In July 2015, The Chronicle of Higher Education ran an article entitled “Final Exams or Epic Finales.” In it, Anthony Crider, an associate professor of Physics at Elon University, describes how and why he ends his courses not with exams, but with “epic finales.” These epic finales can take many shapes: students may, for example, create their own post-apocalyptic society in a course about dystopian literature. Crider argues that these assignments can help instructors give students the same kinds of awe-inspiring experiences that drew them to their discipline in the first place, and show them that the end of a course does not have to be the end of learning. Although I end the semester with a final portfolio, I work to incorporate the spirit of the epic finale into my courses.
Around the same time I read Crider’s essay, I was wrapping up a summer working at the North Carolina Governor’s School, where high school students in the art program put on an interactive and surprising gallery presentation of their work. Pieces included a life-sized sculpture of a woman cleaning, designed to remind audiences of the often-unacknowledged people who kept the gallery space clean, and a performance piece in which a student who looked like the Greendale Human Being was covered in objects collected from students. As the student walked a runway, others pulled these objects off of her one by one. Guided by their instructor, Luca Molnar, the students had clearly spent a great deal of time preparing to speak with audience members about their inspirations, their methods, and the meanings of their artworks.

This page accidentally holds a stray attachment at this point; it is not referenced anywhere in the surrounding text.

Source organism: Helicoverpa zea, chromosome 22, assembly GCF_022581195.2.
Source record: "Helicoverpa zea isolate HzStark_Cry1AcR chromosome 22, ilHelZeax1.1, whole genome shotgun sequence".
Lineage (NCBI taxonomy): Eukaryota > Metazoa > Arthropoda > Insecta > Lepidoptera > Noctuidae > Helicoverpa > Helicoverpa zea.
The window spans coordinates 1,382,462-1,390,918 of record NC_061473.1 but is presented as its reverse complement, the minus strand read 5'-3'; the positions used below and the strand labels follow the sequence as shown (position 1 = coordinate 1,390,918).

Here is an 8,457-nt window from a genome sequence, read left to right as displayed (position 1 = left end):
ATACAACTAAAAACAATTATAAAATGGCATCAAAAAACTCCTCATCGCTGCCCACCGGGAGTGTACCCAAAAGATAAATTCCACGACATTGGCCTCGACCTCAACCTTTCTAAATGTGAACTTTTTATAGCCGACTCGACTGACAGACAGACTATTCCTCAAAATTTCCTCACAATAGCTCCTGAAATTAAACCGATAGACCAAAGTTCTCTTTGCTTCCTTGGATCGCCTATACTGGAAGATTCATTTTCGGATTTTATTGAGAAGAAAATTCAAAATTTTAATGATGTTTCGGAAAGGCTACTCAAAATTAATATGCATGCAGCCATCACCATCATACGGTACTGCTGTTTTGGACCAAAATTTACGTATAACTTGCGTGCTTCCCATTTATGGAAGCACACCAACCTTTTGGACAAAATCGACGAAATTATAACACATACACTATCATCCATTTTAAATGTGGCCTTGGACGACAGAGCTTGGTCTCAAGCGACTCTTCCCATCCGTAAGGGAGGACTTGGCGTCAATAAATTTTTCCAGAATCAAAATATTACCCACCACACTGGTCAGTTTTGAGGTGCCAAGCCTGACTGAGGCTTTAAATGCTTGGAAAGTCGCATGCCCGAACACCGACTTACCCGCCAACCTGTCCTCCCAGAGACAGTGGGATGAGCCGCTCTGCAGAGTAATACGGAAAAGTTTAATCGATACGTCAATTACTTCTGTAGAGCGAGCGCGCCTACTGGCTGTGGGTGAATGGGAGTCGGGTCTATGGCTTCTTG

I hoped to replicate this experience in my English 1102 class. The course, which focused on the theme of multimodal communication in avant-garde literature and art, asked students to create an original piece of avant-garde artwork, write an accompanying artist’s statement, and present their work in a gallery opening. In this celebratory presentation format, students set up their work in the classroom gallery and spoke informally with audience members about their creative process, inspiration, and conceptual framework. I split the class into two groups and over the course of two class meetings half the students presented their work while the other half walked through the gallery, examining different works in any order they chose. By replicating a real-world gallery opening as closely as possible (though I replaced the wine and cheese with cookies from Trader Joe’s), I challenged students to hone nonverbal and oral communication skills by discussing their work in an impromptu, conversational manner. These gallery presentations felt like an “epic finale,” but they also encouraged students to plan for communicating in unpredictable rhetorical situations and to take aesthetic and conceptual risks.
Performance artist Yoko Ono became a model for my students as they worked to understand multimodal synergy and the relationship between creator and audience. In her Cut Piece, Ono moves as little as possible while audience members cut off small bits of her clothing. My students were fascinated to see how this seemingly simple performance piece engages visual and nonverbal communication in order to reflect on gender, sexuality, violence, and vulnerability.